Recent data from the Office of National Statistics (ONS) may have many people questioning the value of their degrees (if they hadn’t already). While 85% of those who are university educated are employed compared to 48% of those with no qualifications, they are now only slightly more likely to be employed than those with two or more A levels, whose employment rate is 83.5%
This is another blow after ONS data earlier in the year found that 27% of graduates are earning less than the average apprentice.
In recent years, employers have also been complaining about the quality of the graduate pool – or rather the lack of it. So why are the prospects of the average degree-holder no longer as rosy as they once were and could this be an opportunity for small and medium sized enterprises (SMEs)?
A poll from the Association of Graduate Recruiters (AGR) suggests that graduates aren’t putting the effort in when applying for jobs. 67% of companies said they had received applications from those who had recently graduated that were of “insufficient quality”.
However, a roundtable discussion organised by The Engineer, identified that a key issue – for engineering graduates at least – is competition and the way that jobs are advertised. Larger firms are have a greater presence at universities and more marketing clout, which means former-students are fighting over the same posts at these companies. Meanwhile the smaller, more niche companies are struggling to get enough applications to fill their vacancies, never mind choosing the best possible candidates.
In certain sectors it’s also been suggested that lack of experience is the issue. The EEF, the manufacturers’ organisation, estimates that around one million new staff will be needed by 2020 to replace those who are leaving e.g. retiring. From a recent business survey it says there aren’t enough STEM (science, technology, engineering or maths) graduates, but the main issue is that they don’t have the knowledge or industry experience that employers need. 79% of businesses who answered their survey said they want university courses to be designed to industry needs, so that the students are more employable.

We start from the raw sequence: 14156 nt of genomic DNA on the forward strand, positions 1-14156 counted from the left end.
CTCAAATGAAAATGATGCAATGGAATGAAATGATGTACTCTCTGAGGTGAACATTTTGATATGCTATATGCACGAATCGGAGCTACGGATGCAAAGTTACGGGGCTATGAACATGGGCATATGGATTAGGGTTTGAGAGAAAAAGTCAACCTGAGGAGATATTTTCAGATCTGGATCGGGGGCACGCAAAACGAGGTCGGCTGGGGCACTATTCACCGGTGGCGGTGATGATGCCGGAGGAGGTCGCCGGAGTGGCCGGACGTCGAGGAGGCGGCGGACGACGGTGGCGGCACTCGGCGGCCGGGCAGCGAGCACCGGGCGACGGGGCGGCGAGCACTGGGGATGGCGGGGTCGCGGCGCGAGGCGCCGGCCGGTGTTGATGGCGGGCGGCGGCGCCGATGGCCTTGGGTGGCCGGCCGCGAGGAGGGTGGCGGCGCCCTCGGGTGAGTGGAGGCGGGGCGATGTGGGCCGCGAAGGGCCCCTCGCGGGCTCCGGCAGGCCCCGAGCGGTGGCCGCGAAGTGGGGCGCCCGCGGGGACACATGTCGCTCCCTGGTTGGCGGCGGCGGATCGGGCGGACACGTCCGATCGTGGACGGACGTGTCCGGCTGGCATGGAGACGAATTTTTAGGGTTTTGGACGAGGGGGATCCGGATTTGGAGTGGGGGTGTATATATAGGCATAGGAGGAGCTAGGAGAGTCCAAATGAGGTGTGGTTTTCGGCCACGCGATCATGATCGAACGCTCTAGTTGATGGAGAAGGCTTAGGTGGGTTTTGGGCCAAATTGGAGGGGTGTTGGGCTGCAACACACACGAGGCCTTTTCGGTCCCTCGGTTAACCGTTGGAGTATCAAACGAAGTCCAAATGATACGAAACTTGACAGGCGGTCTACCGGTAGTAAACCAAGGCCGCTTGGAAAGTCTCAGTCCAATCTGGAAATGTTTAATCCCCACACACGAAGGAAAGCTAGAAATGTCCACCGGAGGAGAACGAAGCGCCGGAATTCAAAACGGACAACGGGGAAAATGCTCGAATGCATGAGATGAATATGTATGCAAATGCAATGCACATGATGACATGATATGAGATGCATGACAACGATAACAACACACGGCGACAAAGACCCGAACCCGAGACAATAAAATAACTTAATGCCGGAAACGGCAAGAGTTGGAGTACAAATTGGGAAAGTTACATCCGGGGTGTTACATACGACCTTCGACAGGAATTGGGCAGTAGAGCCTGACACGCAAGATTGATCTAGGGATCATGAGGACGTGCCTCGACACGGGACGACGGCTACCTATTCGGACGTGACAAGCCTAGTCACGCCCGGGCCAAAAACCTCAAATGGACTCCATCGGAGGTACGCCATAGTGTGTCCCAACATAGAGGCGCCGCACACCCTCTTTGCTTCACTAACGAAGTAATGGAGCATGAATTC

Students have also recognised the importance of experience, with 63% of students taking part in the 2014 Student employability index believing that work experience and internships were essential to aid their future employment. However, only 47% had undertaken any.
The report, compiled by the National Centre for Universities and Business, surveyed over 4,000 students, asking about their job expectations and priorities. Other interesting findings include:
Interestingly, when asked about the most important factors in applying for a job, 65% said that the job should be in the area of their interest or passion and 62% said job satisfaction. Their preferences suggest that small businesses don’t need to worry about trying to compete with the graduate programmes of large businesses (only 22% said this was important) or that they can’t afford to employ graduates (just 36% earning potential was very important).
While many graduates lack substantial experience, they can offer:
A report by GTI Media, which examined the relationships between small businesses and graduates, found that 82% of businesses were ‘happy’ or ‘very happy’ with the graduates they had recruited. Half also thought that the quality of graduates was better than five years ago and that they didn’t have an issue retaining the ones they wanted to keep.
Indeed, the report Graduate Recruitment to SMEs suggests that small businesses undervalue the skills that graduates can bring to their business. These include increasing the intellectual capacity of the workforce, filling future or existing skills gaps and their technical knowledge contributions.
And if you think you can’t afford to employ someone who is degree-educated, the Student Employability Index found that most graduates have realistic salary expectations. You may also be able to benefit from support such as Knowledge Transfer Partnerships (KTPs). This is a programme that helps businesses to improve their competitiveness, productivity and performance by matching the skills of recently qualified workers with business needs. The government funds part of the project, which means results in lower costs for your business.
While many university-leavers will think larger businesses are more secure and better for their career prospects, according to the GTI Media report, 87% would be willing to start their career with a smaller employer and 93% would be happy to complete an internship or work experience with them.
As opposed to larger companies, SMEs are more likely to be able to offer:
One of the key issues is making graduates aware of your business as job prospect, so try to link up with university careers services or consider offering internships. The latter has the added benefit of enabling you to test out whether the students are a good ‘fit’ for your business.